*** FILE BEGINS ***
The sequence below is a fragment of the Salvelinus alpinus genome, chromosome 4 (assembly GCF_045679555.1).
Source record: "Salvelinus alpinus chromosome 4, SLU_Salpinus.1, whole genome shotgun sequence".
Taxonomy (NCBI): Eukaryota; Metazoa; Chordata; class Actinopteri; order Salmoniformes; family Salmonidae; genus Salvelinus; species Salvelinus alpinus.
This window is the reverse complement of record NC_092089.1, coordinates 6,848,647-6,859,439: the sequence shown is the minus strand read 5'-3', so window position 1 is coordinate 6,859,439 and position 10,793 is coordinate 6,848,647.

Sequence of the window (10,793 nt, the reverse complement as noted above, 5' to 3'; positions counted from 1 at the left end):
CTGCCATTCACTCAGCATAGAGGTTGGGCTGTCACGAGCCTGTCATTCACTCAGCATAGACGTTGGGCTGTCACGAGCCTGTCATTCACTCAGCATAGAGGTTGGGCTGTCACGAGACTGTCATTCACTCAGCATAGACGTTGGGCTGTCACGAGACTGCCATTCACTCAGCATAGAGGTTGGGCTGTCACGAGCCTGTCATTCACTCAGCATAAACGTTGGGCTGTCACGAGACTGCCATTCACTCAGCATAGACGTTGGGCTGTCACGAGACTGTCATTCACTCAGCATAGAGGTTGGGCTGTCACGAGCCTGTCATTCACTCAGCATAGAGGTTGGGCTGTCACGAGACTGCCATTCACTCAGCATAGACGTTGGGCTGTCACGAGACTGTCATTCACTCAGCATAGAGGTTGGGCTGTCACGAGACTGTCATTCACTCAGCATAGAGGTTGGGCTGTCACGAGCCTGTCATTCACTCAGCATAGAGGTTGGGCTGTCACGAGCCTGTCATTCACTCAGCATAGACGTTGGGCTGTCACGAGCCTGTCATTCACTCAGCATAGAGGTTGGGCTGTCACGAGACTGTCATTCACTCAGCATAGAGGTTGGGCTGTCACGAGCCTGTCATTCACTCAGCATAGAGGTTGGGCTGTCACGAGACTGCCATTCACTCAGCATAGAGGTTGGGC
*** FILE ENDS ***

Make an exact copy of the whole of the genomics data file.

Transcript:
The sequence below is a fragment of the Salvelinus alpinus genome, chromosome 4 (assembly GCF_045679555.1).
Source record: "Salvelinus alpinus chromosome 4, SLU_Salpinus.1, whole genome shotgun sequence".
Taxonomy (NCBI): Eukaryota; Metazoa; Chordata; class Actinopteri; order Salmoniformes; family Salmonidae; genus Salvelinus; species Salvelinus alpinus.
This window is the reverse complement of record NC_092089.1, coordinates 6,848,647-6,859,439: the sequence shown is the minus strand read 5'-3', so window position 1 is coordinate 6,859,439 and position 10,793 is coordinate 6,848,647.

Sequence of the window (10,793 nt, the reverse complement as noted above, 5' to 3'; positions counted from 1 at the left end):
CTGCCATTCACTCAGCATAGAGGTTGGGCTGTCACGAGCCTGTCATTCACTCAGCATAGACGTTGGGCTGTCACGAGCCTGTCATTCACTCAGCATAGAGGTTGGGCTGTCACGAGACTGTCATTCACTCAGCATAGACGTTGGGCTGTCACGAGACTGCCATTCACTCAGCATAGAGGTTGGGCTGTCACGAGCCTGTCATTCACTCAGCATAAACGTTGGGCTGTCACGAGACTGCCATTCACTCAGCATAGACGTTGGGCTGTCACGAGACTGTCATTCACTCAGCATAGAGGTTGGGCTGTCACGAGCCTGTCATTCACTCAGCATAGAGGTTGGGCTGTCACGAGACTGCCATTCACTCAGCATAGACGTTGGGCTGTCACGAGACTGTCATTCACTCAGCATAGAGGTTGGGCTGTCACGAGACTGTCATTCACTCAGCATAGAGGTTGGGCTGTCACGAGCCTGTCATTCACTCAGCATAGAGGTTGGGCTGTCACGAGCCTGTCATTCACTCAGCATAGACGTTGGGCTGTCACGAGCCTGTCATTCACTCAGCATAGAGGTTGGGCTGTCACGAGACTGTCATTCACTCAGCATAGAGGTTGGGCTGTCACGAGCCTGTCATTCACTCAGCATAGAGGTTGGGCTGTCACGAGACTGCCATTCACTCAGCATAGAGGTTGGGC